You are currently viewing Day 117: Kettles Of Fish

Day 117: Kettles Of Fish

I emerged from the coach in the wee small hours to find myself in the rather attractive town of Vilnius, the capital of Lithuania. I was busy trying to suss out how I was going to get into Belarus (avoiding all the tomfoolery of yesterday) when I ran into none other than Lynn Robinson, my ex-girlfriend Michelle’s mum! She was in the coach station getting a bus to the airport. What are the chances of that?

Well, statistically speaking, pretty damn high. In fact, considering the number of people I know, times the fact I am travelling for a full year, I think the chances of me running into somebody I know are probably one in one. But that doesn’t stop it being really cool!

Anyways, we unfortunately didn’t have time for coffee as her bus was due, so I headed off to the Belarusian embassy to try and blag myself a transit visa. Only, the embassy was closed. And it would be closed until Wednesday.


What do I do? Sit on my hands in Vilnius for two days and then have to wait another 24 hours for the visa to come through?

Nah, not my style. So I booked myself on the next coach to the border and helped myself to a quick tour of the town, meeting a couple of lovely Lithuanian girls along the way. They took me to see the Gates of Dawn and the old city walls. Vilnius is BEAUTIFUL. And awesomely cheap! Why are you still reading this? Get onto Ryanair or Easyjet and book yourself a £20 flight over there NOW!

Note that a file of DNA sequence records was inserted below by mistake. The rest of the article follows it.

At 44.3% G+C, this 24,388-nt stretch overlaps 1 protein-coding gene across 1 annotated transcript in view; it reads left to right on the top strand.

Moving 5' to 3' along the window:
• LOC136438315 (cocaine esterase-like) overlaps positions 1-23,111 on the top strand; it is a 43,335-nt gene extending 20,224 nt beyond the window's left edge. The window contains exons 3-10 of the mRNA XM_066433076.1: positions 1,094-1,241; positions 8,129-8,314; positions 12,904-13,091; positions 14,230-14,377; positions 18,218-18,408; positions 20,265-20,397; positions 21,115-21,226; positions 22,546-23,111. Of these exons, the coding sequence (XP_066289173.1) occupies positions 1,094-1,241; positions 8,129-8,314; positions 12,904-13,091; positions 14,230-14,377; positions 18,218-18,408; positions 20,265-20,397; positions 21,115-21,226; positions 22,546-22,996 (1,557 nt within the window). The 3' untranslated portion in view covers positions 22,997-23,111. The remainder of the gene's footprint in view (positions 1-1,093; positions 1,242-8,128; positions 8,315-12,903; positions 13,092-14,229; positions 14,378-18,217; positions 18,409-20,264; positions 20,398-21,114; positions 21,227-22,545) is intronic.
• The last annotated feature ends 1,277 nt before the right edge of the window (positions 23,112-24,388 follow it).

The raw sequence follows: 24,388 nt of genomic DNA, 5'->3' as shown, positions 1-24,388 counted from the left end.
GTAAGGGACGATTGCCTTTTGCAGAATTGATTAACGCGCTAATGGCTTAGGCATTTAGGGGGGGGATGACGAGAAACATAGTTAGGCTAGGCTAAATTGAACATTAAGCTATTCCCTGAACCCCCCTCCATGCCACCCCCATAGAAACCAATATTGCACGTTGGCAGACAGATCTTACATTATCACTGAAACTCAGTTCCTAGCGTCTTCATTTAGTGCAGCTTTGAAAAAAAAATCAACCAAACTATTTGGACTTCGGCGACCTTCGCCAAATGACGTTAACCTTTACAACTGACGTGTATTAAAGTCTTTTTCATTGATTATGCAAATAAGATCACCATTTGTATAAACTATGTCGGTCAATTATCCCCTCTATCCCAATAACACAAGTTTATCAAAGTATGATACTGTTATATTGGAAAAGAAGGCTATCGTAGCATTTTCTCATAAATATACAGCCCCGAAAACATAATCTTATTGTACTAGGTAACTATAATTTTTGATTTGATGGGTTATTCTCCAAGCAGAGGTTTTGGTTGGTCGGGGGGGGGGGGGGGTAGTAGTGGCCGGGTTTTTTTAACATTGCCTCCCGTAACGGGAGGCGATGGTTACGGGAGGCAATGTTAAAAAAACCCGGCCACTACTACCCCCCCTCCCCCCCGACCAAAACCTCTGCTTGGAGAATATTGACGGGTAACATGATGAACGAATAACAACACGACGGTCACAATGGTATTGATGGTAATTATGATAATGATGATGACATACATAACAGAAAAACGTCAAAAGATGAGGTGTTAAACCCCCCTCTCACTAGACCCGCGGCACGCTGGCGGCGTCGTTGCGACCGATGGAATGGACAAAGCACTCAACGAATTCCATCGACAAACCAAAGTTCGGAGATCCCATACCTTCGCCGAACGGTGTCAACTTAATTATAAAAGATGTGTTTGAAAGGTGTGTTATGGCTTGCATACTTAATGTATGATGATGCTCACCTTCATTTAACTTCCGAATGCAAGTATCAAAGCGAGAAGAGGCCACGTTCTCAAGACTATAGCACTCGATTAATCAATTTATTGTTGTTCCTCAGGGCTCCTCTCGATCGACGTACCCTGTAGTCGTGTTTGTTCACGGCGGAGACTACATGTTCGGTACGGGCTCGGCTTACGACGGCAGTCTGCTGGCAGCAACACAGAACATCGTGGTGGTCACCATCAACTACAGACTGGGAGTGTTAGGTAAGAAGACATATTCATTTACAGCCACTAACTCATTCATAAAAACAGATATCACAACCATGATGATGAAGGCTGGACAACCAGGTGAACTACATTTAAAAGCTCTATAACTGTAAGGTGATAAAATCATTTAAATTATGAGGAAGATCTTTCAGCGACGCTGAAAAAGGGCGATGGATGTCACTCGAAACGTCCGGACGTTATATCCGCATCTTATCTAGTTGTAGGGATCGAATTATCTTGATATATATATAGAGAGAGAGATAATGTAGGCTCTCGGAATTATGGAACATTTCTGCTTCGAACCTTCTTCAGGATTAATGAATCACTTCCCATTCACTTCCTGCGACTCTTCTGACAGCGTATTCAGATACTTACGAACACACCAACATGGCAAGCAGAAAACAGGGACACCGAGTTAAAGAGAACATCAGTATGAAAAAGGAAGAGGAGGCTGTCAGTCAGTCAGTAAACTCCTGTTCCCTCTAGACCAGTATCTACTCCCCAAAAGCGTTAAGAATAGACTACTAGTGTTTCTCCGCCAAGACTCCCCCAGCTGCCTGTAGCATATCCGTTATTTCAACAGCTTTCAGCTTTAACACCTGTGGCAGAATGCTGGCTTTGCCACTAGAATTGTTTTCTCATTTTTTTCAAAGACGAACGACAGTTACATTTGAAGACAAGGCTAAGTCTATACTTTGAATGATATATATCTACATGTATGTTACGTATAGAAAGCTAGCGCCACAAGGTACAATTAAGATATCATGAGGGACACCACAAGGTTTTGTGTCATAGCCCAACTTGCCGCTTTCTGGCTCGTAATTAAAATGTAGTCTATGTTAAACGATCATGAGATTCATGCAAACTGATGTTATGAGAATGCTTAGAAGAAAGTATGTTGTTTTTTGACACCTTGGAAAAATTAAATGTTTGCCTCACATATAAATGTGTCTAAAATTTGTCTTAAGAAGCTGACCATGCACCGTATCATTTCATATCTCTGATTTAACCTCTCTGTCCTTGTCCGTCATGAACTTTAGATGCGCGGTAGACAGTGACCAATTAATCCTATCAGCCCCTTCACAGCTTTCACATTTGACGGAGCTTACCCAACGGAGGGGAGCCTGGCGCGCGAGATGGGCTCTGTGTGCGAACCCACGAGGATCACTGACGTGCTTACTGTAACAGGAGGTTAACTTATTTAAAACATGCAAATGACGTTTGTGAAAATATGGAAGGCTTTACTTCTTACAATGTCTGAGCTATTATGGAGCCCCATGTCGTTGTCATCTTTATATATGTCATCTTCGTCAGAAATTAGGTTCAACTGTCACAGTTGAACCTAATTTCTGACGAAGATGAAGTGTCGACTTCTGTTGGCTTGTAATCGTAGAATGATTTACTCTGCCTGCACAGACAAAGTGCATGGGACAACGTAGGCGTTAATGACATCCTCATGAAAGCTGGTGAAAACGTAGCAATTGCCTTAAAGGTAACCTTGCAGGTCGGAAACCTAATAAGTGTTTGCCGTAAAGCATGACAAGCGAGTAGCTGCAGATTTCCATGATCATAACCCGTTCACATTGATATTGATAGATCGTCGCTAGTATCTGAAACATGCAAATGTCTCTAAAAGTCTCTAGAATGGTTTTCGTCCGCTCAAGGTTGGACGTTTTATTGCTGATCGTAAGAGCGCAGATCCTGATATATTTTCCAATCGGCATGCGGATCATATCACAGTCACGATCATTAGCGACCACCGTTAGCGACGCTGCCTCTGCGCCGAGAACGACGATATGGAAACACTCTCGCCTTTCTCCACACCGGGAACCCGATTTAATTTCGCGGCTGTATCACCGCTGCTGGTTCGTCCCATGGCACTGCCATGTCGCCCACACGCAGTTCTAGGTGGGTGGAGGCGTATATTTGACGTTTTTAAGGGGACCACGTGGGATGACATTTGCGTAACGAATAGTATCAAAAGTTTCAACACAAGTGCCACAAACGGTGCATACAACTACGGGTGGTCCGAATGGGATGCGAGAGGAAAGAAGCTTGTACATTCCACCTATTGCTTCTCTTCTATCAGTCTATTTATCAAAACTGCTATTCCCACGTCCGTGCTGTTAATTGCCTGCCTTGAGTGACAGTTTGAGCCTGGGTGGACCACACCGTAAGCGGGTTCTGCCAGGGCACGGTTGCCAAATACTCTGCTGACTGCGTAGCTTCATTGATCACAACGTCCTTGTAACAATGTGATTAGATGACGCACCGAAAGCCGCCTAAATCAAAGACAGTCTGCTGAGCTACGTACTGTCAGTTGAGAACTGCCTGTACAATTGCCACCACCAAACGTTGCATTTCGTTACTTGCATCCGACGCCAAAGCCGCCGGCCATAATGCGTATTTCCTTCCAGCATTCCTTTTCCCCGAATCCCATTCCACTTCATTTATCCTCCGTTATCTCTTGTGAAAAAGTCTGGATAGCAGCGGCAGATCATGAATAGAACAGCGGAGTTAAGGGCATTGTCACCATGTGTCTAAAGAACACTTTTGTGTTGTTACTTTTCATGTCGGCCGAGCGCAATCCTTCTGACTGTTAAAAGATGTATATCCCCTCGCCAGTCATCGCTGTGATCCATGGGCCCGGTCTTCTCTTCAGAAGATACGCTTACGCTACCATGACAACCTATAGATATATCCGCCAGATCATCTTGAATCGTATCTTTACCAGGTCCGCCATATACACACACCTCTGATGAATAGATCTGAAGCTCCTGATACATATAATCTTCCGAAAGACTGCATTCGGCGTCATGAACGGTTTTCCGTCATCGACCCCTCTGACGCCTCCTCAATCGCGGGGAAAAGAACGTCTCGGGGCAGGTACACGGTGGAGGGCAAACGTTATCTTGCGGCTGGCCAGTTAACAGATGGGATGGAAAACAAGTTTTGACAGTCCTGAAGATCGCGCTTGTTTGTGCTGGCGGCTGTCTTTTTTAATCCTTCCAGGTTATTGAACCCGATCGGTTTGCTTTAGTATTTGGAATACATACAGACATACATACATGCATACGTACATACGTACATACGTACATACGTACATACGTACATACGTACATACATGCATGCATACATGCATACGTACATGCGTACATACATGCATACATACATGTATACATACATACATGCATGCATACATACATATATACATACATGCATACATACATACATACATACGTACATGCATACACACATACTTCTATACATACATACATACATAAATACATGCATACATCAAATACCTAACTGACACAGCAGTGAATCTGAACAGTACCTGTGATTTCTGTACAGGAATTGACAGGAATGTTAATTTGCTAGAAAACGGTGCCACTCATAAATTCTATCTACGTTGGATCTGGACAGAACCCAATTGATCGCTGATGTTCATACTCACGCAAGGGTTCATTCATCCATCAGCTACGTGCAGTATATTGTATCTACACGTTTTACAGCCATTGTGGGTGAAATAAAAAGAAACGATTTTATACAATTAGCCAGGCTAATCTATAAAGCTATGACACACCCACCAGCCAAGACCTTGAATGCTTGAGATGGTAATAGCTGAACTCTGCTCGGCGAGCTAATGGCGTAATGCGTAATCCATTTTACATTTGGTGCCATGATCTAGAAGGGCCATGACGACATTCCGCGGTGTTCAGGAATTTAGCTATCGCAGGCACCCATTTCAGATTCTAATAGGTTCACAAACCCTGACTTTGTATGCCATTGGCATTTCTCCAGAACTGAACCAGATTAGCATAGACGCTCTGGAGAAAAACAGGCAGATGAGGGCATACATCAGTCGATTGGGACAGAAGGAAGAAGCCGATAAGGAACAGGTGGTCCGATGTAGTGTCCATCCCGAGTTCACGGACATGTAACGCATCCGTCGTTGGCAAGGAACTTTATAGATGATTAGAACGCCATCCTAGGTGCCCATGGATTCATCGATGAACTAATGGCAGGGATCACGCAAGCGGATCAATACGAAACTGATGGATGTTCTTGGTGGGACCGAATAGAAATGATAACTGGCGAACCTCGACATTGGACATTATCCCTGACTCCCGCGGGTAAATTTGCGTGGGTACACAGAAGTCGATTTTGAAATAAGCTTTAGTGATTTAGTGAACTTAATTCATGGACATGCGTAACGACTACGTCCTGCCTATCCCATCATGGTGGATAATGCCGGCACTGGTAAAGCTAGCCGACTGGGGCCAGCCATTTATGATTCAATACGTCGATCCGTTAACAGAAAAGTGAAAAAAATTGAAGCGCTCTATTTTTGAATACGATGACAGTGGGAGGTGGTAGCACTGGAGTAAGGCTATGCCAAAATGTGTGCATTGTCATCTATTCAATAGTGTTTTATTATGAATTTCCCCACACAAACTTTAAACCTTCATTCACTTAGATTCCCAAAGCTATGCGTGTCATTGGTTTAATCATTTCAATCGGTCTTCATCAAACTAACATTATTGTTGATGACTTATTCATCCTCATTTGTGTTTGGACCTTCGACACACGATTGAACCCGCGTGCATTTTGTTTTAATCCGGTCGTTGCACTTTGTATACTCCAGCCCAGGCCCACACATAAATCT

Go on.

Right, if you live in Europe, I’ll assume you’ve done that. Good. But (unlike you in two month’s time) I wasn’t here to sightsee, I was here to get movin’ baby yeah! So before too long I was on a local bus heading for the border with Belarus. Well, as it turned out, three kilometres from the border – I had to walk the last bit WITH MY LEGS!

Not wanting what happened yesterday to happen again, this time I took the official route in. The Lithuanian’s didn’t even check my passport. The Belarusians, well, they’re a different kettle of fish. In fact, they probably actually put fish in their kettles – they’re that mad. The last outpost of full-on fascist communism in Europe, the KGB is still alive and well and living in Belarus. They want to be Russian even more than Russia does. With a potty-mad dictator in charge since 1992 and political dissidents locked away without trial, the Belarusians like to party like 1989 never happened – and they don’t take kindly to amateur adventurer-types thinking it’s a lark to waddle about into their territory.